conversation and syntax

Tom Givon tgivon at
Fri Jun 6 01:49:22 UTC 2008

The paper Fritz mentioned is surely worth reading (I have, a while 
back). It makes two important point, one explicitly, the other 
implicitly. (i) (explicit) That there are no independent syntactic tests 
showing that V-COMP constructions behave like a simplex rather than 
complex clauses. The examples of the two usage of V-COMPS, the 
"direct-speech-act" ('grammaticalized') use and the "complex" use 
(Diessel 2005) have not been shown to differ syntactically, only 
semantically. That is:

Direct speech-act: I know she's not coming
Complex use: He knew she wasn't coming.

(ii) (implicit) That semantic grammaticalization does not automatically 
lead to immediate syntactic grammaticalization. In diachrony (and 
on-line communication, its progenitor) quite often form lags behind meaning.

There is another point Fritz does not make explicitly in his paper, but 
it is still implicit in his discussion. This is part of his earlier 
agenda about "Grammar is grammar and usage is usage". Or, as corollary, 
that usage frequencies are irrelevant to synchronic grammar. In the case 
of Sandy Thompson's original paper, I think usage frequencies may be 
very interesting for understanding what grammar does, or how grammar 
arises both diachronically and developmentally. Both Fritz and Peter 
Harder have criticized Sandy's paper for claiming that the 
grammaticalized speech-act usage of V-COMP constructions is the "basic" 
use, and ignoring the "complex" use. This of course depends on which 
genre of language use is "basic". The grammaticalized use certainly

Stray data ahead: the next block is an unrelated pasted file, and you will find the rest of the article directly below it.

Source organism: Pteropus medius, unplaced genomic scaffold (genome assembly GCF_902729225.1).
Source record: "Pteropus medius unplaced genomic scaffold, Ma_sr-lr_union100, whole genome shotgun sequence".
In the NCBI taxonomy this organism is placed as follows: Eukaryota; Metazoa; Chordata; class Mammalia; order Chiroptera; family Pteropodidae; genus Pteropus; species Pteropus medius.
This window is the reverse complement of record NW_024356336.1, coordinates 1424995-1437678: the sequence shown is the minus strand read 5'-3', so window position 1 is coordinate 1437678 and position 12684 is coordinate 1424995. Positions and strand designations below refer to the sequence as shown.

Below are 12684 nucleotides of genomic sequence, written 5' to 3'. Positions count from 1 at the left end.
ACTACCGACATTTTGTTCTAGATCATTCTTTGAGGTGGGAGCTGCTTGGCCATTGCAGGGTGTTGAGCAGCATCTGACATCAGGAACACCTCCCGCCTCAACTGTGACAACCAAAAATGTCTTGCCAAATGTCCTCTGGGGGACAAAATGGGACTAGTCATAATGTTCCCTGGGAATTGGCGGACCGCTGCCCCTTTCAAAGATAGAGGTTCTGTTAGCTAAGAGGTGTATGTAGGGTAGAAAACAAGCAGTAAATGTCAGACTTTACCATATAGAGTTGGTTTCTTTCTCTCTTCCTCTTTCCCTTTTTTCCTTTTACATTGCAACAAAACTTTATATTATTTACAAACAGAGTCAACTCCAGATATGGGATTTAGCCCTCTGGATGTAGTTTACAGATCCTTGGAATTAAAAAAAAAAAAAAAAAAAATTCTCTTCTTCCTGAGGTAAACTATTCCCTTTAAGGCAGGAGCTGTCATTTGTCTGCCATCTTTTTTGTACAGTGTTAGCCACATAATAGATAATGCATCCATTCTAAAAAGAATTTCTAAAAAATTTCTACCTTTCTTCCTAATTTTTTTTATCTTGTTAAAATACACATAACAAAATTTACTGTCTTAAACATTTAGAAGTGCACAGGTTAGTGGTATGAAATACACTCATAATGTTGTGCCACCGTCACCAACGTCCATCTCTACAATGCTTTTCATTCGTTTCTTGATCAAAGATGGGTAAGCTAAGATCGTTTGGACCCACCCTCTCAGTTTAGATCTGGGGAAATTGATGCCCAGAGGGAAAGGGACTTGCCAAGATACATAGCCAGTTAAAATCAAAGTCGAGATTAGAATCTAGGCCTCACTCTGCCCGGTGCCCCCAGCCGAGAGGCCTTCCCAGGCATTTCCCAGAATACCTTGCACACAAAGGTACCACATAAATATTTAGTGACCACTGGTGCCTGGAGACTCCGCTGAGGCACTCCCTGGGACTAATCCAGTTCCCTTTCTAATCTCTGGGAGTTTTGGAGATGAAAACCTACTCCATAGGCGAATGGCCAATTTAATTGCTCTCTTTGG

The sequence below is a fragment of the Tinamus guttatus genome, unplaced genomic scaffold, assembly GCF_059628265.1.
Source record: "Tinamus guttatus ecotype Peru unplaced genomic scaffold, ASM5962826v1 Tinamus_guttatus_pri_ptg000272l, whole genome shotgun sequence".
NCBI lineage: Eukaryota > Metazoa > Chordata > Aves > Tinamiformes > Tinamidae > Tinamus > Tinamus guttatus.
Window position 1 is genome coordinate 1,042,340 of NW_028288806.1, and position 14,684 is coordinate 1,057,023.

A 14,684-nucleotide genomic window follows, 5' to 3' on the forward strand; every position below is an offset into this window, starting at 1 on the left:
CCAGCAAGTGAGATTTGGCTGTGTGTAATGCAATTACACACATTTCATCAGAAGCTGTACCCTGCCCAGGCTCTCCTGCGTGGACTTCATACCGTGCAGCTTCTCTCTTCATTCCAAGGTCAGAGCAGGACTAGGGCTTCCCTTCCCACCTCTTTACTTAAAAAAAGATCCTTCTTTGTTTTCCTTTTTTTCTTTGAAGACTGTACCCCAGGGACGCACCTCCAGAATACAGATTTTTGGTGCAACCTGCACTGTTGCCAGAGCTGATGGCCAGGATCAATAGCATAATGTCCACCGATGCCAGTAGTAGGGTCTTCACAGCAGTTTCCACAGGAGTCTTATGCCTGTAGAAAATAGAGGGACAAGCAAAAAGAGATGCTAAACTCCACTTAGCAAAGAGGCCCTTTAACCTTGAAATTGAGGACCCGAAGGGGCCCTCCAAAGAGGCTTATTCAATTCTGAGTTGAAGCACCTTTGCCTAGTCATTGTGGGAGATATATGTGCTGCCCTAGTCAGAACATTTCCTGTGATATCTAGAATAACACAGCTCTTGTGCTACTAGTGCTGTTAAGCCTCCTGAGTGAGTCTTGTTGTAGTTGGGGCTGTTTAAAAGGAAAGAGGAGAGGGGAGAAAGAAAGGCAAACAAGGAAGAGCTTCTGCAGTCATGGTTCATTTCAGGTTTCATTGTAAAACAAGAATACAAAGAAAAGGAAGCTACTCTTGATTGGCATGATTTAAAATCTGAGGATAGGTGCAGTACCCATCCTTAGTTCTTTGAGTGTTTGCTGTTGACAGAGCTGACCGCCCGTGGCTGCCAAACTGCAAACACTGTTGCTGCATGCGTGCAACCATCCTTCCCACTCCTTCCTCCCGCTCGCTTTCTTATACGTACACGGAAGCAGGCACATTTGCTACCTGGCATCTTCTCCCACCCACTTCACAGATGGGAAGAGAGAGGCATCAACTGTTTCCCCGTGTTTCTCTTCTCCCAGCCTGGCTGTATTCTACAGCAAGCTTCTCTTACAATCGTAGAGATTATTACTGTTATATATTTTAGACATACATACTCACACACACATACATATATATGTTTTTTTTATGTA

predominates in spoken language. But in adult spoken language the 
"complex" use is already entrenched, and in certain usage context 
(talking about the past) may even predominate.

In diachrony, there is strong tho by no means conclusive evidence that 
the direct speech-act usage is earlier, and that the "complex" use 
follows. And Diessel (2005) documents fairly conclusively that the same 
is true in early child language development. So while usage frequency 
(and its gradual change) may not interest Fritz, I think it interests 
many of us who look at grammar not only as a synchronic entity, but also 
as a product of developmentt, be it evolutionary, diachronic or 

There is a web site for the Rice 12th symposium (Rice U., Linguistics 
Dept.) where two of my papers on this topic are lodged (one on the 
diachrony of complex VPs, the other on the acquisition of same). I lost 
the specs for this web site, but more astute minds can probably find it.

Cheers, TG


Frederick J Newmeyer wrote:
> Dear Funknetters,
> I think that some of you might be interested in the following paper of 
> mine:
> 'What Conversational English Tells Us About the Nature of Grammar'
> It has become an article of faith among many functional and cognitive 
> linguists that the complex abstract structures posited by generative 
> grammarians are an artifact of 'disembodied sentences that analysts 
> have made up ad hoc, ... rather than utterances produced by real 
> people in real discourse situations' (Michael Tomasello). Their view 
> is that if one focuses on 'naturally occurring discourse', then 
> grammar will reveal itself to be primarily a matter of memorized 
> formulas and simple constructions. This paper challenges that view. 
> Basing its claims on a 170MB corpus of conversational English, it 
> argues that the nature of real discourse reinforces the need for a 
> sophisticated engine for representing and accessing grammatical 
> knowledge. At a more specific level, it challenges Sandra Thompson's 
> claim that evidence from conversation leads to the conclusion that 
> sentential complements (e.g., 'you're ready to go' in 'I guess you're 
> ready to go') are not grammatically subordinate.
> The paper can be accessed at the following url:
> Best wishes,
> Fritz
> Frederick J. Newmeyer
> Professor Emeritus, University of Washington
> Adjunct Professor, University of British Columbia and Simon Fraser 
> University
> [for my postal address, please contact me by e-mail]

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